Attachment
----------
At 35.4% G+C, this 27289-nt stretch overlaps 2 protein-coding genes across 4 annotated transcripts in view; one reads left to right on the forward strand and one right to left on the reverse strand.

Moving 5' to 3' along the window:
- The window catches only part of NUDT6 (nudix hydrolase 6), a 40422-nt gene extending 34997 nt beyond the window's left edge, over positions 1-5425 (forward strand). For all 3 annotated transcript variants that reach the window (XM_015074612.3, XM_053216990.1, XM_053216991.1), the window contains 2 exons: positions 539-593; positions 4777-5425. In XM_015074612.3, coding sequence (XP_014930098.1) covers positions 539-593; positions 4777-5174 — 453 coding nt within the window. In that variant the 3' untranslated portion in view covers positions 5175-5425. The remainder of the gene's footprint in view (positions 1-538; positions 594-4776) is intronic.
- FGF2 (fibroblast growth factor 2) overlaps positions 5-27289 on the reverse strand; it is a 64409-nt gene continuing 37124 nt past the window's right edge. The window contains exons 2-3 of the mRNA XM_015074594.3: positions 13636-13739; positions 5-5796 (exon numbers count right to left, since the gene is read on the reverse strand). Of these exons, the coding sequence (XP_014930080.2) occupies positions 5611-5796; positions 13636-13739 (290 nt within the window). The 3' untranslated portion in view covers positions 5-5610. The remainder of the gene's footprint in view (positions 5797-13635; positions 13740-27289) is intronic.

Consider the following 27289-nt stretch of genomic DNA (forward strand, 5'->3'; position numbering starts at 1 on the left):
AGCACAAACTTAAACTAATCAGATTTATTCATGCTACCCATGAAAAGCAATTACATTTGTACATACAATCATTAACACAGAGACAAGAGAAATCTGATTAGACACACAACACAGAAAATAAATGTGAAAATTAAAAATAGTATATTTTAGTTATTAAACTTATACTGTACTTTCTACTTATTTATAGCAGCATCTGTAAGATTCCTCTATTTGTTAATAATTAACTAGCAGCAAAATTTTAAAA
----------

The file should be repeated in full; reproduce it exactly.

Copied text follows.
At 35.4% G+C, this 27289-nt stretch overlaps 2 protein-coding genes across 4 annotated transcripts in view; one reads left to right on the forward strand and one right to left on the reverse strand.

Moving 5' to 3' along the window:
- The window catches only part of NUDT6 (nudix hydrolase 6), a 40422-nt gene extending 34997 nt beyond the window's left edge, over positions 1-5425 (forward strand). For all 3 annotated transcript variants that reach the window (XM_015074612.3, XM_053216990.1, XM_053216991.1), the window contains 2 exons: positions 539-593; positions 4777-5425. In XM_015074612.3, coding sequence (XP_014930098.1) covers positions 539-593; positions 4777-5174 — 453 coding nt within the window. In that variant the 3' untranslated portion in view covers positions 5175-5425. The remainder of the gene's footprint in view (positions 1-538; positions 594-4776) is intronic.
- FGF2 (fibroblast growth factor 2) overlaps positions 5-27289 on the reverse strand; it is a 64409-nt gene continuing 37124 nt past the window's right edge. The window contains exons 2-3 of the mRNA XM_015074594.3: positions 13636-13739; positions 5-5796 (exon numbers count right to left, since the gene is read on the reverse strand). Of these exons, the coding sequence (XP_014930080.2) occupies positions 5611-5796; positions 13636-13739 (290 nt within the window). The 3' untranslated portion in view covers positions 5-5610. The remainder of the gene's footprint in view (positions 5797-13635; positions 13740-27289) is intronic.

Consider the following 27289-nt stretch of genomic DNA (forward strand, 5'->3'; position numbering starts at 1 on the left):
AGCACAAACTTAAACTAATCAGATTTATTCATGCTACCCATGAAAAGCAATTACATTTGTACATACAATCATTAACACAGAGACAAGAGAAATCTGATTAGACACACAACACAGAAAATAAATGTGAAAATTAAAAATAGTATATTTTAGTTATTAAACTTATACTGTACTTTCTACTTATTTATAGCAGCATCTGTAAGATTCCTCTATTTGTTAATAATTAACTAGCAGCAAAATTTTAAAA